Over 2,000 Georgians Expected to Meet at the Capitol Steps on GCDD's annual Disability Day
GCDD's 16th Annual Disability Day at the Capitol: Over 2,000 Georgians Expected to Meet at the Capitol Steps and Affirm "We All Have A Story...What's Yours?"
Governor Deal to Address the Rally Marking 15th Anniversary of The Olmstead Decision
ATLANTA, GA (Feb. 10, 2014) –Governor Nathan Deal will speak and Jennifer Laszlo Mizrahi, founder, CEO and president of RespectAbility, will deliver the keynote address to Georgians with disabilities, their families and advocates at the 16th Annual Disability Day at the Capitol, sponsored by the Georgia Council on Developmental Disabilities (www.GCDD.org), on Thursday, February 20 at 11am. The event also celebrates the 15th anniversary of The Olmstead Decision, the June 1999 landmark ruling that paved the way for people with disabilities to leave institutions and live in the community. An anticipated 2,000 people will gather to share with legislators how disability affects their lives and tell personal stories at the event themed "We All Have A Story...What's Yours?"
"Each year thousands of Georgians look forward to GCDD's Disability Day at the Capitol because they know legislators will hear us when we speak with one voice," Eric E. Jacobson, GCDD Executive Director, said. "This year, we'll share stories of the common threads of disability that touch and unify us. GCDD advocates for opportunities for jobs and post-secondary education which are critical components in this movement toward social justice."
Laszlo-Mizrahi will talk about of "empowering people with disabilities to live the American dream" through jobs and voting rights. She is a proven social entrepreneur and change agent who founded RespectAbility, an organization dedicated to unlocking the potential of all Americans, including people with disabilities, who want to contribute to growing our nation's prosperity.
People at the rally will share their stories and practice deep listening to foster conversation, understanding and appreciation for the varied gifts, skills, dreams and contributions of all people. Students from Partnerships for Success, a GCDD-sponsored statewide high school student leadership program promoting community service and peer relationship-building between youth with and without disabilities, will serve as volunteers throughout the day. At the Freight Depot, individuals will be able to sign up for future opportunities to share their stories on StoryCorps, a program heard weekly on National Public Radio's (NPR's) Morning Edition and archived in the American Folklife Center.
As part of the 15th anniversary celebration of the landmark Olmstead Decision, the Atlanta Legal Aid Society will host a dedicated StoryCorps recording booth inside the Gold Dome where people who have moved out of institutions will tell their personal "I Am Olmstead – Stories of Freedom." The landmark Olmstead Decision by the US Supreme Court ruled it was unconstitutional for two Georgia women with developmental disabilities, Lois Curtis and Elaine Wilson, to be institutionalized against their wishes.
Freedom for people in institutions is part of GCDD's 2014 legislative agenda along with the Unlock the Waiting Lists! Campaign and the Children's Freedom Initiative (CFI). Other GCDD legislative priorities include support and expansion of inclusive post-secondary education opportunities such as Kennesaw State University's Academy for Inclusive Learning and Social Growth and ASPIRE (Active Student Participation Inspires Real Engagement), a Department of Education program that encourages self-determination. Four other priorities round out GCDD's 2014 agenda: supported employment in the community, housing voucher programs, changes in the standard to prove intellectual disabilities in capital punishment cases, and the Family Care Act (HB 290).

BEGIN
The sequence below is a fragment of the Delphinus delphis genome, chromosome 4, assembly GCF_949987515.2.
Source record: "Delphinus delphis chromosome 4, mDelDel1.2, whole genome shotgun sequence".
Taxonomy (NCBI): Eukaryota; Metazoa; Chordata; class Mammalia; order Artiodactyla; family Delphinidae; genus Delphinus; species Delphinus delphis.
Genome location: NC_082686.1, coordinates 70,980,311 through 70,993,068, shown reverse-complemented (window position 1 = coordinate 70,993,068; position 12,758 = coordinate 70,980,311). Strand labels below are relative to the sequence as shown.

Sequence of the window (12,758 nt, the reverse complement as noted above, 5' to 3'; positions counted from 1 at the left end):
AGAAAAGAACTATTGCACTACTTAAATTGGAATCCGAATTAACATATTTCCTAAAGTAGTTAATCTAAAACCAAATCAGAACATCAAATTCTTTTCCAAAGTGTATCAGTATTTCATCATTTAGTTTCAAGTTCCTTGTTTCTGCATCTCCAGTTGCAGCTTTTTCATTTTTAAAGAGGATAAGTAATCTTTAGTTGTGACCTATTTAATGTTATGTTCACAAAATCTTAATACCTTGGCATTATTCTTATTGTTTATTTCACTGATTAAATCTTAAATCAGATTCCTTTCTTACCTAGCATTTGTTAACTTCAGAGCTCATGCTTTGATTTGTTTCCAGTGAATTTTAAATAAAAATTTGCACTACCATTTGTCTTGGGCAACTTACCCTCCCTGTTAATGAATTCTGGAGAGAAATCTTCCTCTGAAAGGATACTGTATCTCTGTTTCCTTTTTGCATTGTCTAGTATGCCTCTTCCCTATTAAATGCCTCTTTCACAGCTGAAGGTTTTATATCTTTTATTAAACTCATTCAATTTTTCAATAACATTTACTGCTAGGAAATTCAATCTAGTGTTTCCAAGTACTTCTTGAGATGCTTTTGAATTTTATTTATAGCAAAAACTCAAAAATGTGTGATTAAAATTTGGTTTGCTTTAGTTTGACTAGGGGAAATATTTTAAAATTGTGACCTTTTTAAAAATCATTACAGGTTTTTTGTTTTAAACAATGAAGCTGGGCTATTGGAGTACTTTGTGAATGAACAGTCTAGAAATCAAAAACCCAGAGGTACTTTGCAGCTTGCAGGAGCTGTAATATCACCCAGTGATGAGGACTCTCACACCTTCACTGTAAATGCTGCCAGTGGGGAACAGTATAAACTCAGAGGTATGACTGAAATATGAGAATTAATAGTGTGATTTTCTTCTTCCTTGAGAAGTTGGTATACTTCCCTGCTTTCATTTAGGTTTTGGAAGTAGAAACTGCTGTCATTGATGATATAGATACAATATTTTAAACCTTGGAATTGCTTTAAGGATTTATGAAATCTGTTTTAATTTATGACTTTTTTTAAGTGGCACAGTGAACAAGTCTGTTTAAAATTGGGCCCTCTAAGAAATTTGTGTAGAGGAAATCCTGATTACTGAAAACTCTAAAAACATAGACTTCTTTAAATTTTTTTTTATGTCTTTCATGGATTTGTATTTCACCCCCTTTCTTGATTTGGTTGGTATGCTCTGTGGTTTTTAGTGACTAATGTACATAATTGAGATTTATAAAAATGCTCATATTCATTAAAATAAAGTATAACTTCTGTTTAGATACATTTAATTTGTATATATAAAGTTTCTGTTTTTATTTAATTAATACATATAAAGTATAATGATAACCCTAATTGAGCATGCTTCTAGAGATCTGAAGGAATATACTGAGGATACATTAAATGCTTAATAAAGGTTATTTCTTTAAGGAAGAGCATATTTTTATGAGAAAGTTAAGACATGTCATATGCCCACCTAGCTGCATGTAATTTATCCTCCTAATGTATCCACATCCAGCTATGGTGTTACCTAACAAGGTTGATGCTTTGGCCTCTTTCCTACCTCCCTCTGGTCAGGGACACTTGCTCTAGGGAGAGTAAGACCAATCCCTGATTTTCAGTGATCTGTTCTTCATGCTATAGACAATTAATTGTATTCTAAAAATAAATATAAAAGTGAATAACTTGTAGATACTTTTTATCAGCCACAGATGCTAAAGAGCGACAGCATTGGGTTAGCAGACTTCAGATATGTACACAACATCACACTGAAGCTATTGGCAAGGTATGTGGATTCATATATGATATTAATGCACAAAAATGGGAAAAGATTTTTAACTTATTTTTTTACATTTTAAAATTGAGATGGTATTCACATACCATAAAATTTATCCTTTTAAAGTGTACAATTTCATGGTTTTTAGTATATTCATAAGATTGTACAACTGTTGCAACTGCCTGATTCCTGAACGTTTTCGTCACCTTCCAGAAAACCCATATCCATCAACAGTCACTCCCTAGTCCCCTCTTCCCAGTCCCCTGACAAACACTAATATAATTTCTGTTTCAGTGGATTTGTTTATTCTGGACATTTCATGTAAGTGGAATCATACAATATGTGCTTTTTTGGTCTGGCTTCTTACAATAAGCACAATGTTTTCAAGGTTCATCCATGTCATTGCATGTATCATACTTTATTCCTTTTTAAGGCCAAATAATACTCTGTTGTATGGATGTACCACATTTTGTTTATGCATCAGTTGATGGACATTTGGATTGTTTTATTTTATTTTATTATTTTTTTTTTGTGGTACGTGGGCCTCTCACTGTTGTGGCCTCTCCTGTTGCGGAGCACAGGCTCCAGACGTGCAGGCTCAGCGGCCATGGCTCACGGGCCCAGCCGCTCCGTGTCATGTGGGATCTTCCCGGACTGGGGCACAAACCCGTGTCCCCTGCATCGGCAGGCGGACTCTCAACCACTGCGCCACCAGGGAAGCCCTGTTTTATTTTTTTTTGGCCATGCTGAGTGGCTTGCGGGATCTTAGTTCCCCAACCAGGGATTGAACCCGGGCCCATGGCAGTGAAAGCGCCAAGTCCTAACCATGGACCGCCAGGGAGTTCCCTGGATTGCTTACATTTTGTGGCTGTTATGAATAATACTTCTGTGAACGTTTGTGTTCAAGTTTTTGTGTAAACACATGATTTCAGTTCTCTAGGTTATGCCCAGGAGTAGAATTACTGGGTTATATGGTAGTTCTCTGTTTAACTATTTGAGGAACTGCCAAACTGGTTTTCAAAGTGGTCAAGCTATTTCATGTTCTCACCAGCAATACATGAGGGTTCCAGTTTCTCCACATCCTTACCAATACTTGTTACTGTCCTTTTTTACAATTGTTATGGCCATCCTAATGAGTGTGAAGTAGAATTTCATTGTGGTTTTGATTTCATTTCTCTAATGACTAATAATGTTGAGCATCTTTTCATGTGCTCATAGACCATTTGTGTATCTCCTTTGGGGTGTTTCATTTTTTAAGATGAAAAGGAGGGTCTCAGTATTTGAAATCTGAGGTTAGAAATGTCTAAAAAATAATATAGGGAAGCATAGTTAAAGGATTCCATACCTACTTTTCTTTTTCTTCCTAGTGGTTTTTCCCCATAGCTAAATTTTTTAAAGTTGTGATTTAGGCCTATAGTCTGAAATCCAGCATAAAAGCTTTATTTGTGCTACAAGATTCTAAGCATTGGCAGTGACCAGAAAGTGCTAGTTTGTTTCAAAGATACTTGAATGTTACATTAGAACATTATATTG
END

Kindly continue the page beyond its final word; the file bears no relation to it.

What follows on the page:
"Our legislative agenda priorities seek Real Learning, Real Careers, Real Homes and more...rights all Georgians should expect and enjoy, whether they happen to have a disability or not," Jacobson said.
GCDD Chairwoman Mitzi Proffitt introduce Governor Nathan Deal and legislators from both sides of the aisle are expected to address the crowd during the Rally. Talley Wells, director of the Disability Integration Project at the Atlanta Legal Aid Society, will provide an overview of the "I Am Olmstead – Stories of Freedom" project. He will introduce a self-advocate who will tell the story of living in an institution and leaving it for a better life in the community.
GCDD's Disability Day at the Capitol begins at 9 am on February 20 with t-shirt pick up, activities, information and exhibits including an accessible voting machine demonstration and listening stations for "I Am Olmstead – Stories of Freedom" with pre-recorded narratives. After the 11 am Rally, legislators from both sides of the aisle will join attendees for lunch around 12:15 pm (first come, first served) at the Georgia Freight Depot.
GCDD, a federally funded independent state agency, works to bring about social and policy changes that promote opportunities for persons with developmental disabilities and their families to live, learn, work, play and worship in Georgia communities. A developmental disability is a chronic mental and/or physical disability that occurs before age 22 and is expected to last a lifetime. Visit www.GCDD.org for more information
Valerie Meadows Suber, Public Information Director
Georgia Council on Developmental Disabilities
404-657-2122 (office); 404-226-0343 (mobile)
Follow Updates on Twitter at #GCDDAnnualDisabilityDay